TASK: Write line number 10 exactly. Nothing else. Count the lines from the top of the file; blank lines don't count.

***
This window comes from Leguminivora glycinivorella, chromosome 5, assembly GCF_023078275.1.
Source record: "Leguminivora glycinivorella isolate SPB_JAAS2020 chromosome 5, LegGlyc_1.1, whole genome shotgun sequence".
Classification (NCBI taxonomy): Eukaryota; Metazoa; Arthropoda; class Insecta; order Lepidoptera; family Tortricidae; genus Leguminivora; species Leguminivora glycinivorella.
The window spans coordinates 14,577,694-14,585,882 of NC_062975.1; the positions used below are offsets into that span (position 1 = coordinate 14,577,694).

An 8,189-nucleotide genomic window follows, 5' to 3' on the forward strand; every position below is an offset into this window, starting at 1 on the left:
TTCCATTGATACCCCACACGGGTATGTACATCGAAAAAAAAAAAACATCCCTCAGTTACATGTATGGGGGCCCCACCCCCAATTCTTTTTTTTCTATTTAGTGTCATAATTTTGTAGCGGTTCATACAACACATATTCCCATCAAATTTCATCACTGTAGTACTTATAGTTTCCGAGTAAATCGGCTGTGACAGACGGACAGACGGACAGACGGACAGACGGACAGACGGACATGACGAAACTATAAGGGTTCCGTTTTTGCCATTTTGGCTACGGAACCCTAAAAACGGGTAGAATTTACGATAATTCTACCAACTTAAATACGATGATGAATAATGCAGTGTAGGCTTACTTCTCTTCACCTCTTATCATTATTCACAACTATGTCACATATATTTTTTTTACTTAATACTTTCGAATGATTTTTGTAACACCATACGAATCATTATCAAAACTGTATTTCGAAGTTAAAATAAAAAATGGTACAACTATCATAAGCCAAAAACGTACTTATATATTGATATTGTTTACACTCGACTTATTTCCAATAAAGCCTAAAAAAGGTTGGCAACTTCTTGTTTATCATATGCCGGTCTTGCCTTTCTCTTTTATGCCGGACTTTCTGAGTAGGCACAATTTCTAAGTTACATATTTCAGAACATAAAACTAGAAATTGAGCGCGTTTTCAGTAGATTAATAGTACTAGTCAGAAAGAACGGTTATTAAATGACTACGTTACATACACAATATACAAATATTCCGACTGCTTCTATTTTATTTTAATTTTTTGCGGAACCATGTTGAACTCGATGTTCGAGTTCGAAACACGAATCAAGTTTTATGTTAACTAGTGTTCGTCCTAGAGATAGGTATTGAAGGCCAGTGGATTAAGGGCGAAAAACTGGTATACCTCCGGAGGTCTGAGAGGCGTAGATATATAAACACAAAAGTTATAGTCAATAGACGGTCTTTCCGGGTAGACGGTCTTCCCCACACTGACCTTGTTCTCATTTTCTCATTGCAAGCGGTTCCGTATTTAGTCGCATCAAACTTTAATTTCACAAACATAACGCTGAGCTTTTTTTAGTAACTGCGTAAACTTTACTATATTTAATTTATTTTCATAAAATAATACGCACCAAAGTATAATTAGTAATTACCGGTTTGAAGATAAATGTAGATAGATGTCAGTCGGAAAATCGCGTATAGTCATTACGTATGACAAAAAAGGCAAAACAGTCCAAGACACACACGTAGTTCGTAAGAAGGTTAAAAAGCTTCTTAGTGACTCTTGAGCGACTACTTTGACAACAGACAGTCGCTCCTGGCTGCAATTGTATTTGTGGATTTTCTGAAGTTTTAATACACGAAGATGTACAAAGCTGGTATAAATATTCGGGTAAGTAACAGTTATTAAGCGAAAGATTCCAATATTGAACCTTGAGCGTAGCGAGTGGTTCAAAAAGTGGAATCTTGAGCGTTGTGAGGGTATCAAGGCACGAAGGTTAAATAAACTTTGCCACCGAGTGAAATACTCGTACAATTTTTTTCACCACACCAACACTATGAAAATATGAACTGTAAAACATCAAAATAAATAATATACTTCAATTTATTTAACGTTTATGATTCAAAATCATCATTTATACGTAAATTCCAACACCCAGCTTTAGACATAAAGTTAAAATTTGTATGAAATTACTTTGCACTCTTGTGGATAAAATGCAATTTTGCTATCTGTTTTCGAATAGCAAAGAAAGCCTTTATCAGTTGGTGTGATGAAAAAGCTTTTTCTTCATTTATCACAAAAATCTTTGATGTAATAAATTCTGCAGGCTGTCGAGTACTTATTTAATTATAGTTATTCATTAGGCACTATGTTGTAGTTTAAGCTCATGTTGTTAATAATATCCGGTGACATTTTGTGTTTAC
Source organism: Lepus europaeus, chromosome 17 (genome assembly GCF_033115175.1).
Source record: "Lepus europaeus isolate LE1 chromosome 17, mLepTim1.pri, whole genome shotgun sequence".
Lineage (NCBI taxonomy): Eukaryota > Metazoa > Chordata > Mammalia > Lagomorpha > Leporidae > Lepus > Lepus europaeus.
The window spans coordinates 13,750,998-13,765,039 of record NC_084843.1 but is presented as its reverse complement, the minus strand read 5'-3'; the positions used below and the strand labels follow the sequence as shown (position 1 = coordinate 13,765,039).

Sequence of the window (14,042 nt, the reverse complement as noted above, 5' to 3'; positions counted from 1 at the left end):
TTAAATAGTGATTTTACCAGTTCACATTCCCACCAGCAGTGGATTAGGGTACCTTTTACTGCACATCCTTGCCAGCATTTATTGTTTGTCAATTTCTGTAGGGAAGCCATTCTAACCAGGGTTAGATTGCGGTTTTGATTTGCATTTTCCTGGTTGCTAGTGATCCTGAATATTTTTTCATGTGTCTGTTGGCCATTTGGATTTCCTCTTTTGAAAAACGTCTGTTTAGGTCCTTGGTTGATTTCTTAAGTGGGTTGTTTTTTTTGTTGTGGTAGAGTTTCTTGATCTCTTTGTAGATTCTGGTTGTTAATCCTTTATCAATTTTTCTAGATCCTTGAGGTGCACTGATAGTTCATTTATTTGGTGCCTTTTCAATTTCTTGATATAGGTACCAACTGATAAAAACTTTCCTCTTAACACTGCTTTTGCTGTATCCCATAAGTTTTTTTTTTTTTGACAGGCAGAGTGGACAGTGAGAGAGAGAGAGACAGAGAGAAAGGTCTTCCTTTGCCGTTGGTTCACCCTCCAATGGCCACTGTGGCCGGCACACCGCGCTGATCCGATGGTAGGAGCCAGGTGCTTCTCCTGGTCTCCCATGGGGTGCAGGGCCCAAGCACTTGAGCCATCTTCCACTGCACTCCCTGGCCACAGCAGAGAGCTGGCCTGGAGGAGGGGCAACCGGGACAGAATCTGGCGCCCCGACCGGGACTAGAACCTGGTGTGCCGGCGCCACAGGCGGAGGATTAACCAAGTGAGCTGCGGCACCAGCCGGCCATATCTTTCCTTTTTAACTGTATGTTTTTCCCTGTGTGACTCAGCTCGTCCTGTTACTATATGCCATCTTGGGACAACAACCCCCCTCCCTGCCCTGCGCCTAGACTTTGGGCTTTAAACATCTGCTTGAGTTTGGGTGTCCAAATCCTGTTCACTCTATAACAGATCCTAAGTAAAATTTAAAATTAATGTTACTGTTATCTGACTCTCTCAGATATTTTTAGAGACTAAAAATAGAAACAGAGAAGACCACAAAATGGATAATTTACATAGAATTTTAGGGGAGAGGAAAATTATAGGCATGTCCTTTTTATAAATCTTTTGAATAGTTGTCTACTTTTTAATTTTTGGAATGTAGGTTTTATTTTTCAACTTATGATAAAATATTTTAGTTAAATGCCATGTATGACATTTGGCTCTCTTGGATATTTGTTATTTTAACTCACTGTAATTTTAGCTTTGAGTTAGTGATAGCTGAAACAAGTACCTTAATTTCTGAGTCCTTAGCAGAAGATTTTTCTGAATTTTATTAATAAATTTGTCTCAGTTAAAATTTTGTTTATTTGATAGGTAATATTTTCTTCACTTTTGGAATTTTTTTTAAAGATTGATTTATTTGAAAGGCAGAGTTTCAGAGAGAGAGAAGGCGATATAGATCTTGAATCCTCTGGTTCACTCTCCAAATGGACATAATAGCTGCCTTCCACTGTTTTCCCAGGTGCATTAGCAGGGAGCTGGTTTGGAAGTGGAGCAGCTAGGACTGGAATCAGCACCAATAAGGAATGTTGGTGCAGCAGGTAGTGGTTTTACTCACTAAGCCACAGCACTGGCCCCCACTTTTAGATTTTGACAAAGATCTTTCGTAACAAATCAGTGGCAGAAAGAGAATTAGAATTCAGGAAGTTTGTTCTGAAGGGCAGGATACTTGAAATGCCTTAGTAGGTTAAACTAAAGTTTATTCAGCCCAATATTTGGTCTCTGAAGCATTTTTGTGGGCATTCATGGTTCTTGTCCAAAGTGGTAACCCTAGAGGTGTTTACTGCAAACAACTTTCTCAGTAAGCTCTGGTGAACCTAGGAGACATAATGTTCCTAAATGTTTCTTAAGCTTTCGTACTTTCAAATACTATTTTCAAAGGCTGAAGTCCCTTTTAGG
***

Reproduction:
The window spans coordinates 13,750,998-13,765,039 of record NC_084843.1 but is presented as its reverse complement, the minus strand read 5'-3'; the positions used below and the strand labels follow the sequence as shown (position 1 = coordinate 13,765,039).